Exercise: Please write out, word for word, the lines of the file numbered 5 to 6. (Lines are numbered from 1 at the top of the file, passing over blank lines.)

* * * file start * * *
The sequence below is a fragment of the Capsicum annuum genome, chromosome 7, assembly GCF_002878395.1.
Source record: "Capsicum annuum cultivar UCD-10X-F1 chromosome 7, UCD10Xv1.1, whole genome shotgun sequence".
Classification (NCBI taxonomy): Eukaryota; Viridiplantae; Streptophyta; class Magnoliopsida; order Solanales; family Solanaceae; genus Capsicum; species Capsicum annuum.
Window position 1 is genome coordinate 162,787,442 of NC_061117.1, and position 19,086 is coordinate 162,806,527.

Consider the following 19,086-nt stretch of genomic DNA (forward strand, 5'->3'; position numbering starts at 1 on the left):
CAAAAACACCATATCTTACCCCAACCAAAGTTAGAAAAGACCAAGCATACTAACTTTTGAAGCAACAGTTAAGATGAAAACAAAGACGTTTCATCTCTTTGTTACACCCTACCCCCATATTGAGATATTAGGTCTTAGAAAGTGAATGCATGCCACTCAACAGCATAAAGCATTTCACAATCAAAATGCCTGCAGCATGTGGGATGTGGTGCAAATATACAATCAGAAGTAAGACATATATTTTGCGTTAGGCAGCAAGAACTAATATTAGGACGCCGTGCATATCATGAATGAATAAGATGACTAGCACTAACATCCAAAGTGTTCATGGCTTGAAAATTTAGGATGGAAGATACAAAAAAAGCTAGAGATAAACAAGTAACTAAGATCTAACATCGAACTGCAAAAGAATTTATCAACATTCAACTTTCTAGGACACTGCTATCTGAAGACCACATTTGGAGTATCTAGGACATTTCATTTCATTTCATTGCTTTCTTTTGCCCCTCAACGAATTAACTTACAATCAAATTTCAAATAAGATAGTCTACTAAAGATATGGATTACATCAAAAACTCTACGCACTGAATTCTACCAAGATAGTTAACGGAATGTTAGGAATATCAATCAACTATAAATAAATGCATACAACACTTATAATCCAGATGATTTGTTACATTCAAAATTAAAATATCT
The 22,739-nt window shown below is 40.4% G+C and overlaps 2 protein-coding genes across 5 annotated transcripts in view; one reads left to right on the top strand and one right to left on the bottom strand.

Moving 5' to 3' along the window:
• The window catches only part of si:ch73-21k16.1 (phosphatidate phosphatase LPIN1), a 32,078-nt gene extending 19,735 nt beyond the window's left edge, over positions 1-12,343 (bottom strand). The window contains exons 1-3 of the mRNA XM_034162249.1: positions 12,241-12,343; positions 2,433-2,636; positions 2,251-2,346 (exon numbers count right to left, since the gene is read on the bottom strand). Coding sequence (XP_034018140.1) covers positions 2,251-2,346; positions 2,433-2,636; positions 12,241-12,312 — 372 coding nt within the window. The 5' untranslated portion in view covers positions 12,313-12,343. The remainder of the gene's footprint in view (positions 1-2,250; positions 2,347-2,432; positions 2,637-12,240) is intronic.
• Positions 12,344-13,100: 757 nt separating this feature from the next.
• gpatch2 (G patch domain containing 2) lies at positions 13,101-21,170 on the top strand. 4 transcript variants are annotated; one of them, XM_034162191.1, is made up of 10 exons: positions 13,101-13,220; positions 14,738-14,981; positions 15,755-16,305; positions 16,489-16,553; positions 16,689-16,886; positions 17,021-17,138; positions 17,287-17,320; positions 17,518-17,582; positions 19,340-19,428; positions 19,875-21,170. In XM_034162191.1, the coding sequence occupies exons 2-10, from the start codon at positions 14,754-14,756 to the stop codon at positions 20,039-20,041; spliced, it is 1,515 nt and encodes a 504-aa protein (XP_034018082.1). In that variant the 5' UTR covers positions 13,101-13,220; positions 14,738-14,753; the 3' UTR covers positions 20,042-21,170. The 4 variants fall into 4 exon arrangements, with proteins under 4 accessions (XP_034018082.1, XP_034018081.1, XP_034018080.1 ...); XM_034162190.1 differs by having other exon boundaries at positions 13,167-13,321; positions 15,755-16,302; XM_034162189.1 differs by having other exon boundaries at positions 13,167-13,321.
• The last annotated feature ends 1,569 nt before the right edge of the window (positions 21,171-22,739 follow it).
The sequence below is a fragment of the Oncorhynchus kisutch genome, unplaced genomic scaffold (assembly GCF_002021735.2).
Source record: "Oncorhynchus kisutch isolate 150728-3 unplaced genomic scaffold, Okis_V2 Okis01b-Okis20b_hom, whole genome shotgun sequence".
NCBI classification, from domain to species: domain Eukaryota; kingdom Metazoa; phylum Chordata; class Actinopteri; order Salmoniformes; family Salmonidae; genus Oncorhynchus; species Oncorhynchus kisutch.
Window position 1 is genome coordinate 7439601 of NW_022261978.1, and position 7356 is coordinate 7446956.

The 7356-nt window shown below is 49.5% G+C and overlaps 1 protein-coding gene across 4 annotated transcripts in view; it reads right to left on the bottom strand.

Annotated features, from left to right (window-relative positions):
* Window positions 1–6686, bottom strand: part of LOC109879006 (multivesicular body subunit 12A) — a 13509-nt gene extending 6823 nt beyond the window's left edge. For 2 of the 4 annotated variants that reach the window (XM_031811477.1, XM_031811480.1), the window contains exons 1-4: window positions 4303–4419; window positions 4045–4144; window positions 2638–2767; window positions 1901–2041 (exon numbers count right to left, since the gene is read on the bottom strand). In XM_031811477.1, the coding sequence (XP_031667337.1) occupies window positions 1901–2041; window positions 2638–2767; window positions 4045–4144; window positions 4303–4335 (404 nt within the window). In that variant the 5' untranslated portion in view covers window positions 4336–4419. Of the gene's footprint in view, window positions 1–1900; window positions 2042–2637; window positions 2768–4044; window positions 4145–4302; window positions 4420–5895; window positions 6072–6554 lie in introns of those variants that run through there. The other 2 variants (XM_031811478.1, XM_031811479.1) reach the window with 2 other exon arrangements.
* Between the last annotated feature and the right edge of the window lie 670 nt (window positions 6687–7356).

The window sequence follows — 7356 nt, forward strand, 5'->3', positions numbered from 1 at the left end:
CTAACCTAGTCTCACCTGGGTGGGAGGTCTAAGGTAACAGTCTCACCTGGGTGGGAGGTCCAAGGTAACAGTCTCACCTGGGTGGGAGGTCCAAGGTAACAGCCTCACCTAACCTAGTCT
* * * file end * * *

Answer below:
Consider the following 19,086-nt stretch of genomic DNA (forward strand, 5'->3'; position numbering starts at 1 on the left):
CAAAAACACCATATCTTACCCCAACCAAAGTTAGAAAAGACCAAGCATACTAACTTTTGAAGCAACAGTTAAGATGAAAACAAAGACGTTTCATCTCTTTGTTACACCCTACCCCCATATTGAGATATTAGGTCTTAGAAAGTGAATGCATGCCACTCAACAGCATAAAGCATTTCACAATCAAAATGCCTGCAGCATGTGGGATGTGGTGCAAATATACAATCAGAAGTAAGACATATATTTTGCGTTAGGCAGCAAGAACTAATATTAGGACGCCGTGCATATCATGAATGAATAAGATGACTAGCACTAACATCCAAAGTGTTCATGGCTTGAAAATTTAGGATGGAAGATACAAAAAAAGCTAGAGATAAACAAGTAACTAAGATCTAACATCGAACTGCAAAAGAATTTATCAACATTCAACTTTCTAGGACACTGCTATCTGAAGACCACATTTGGAGTATCTAGGACATTTCATTTCATTTCATTGCTTTCTTTTGCCCCTCAACGAATTAACTTACAATCAAATTTCAAATAAGATAGTCTACTAAAGATATGGATTACATCAAAAACTCTACGCACTGAATTCTACCAAGATAGTTAACGGAATGTTAGGAATATCAATCAACTATAAATAAATGCATACAACACTTATAATCCAGATGATTTGTTACATTCAAAATTAAAATATCT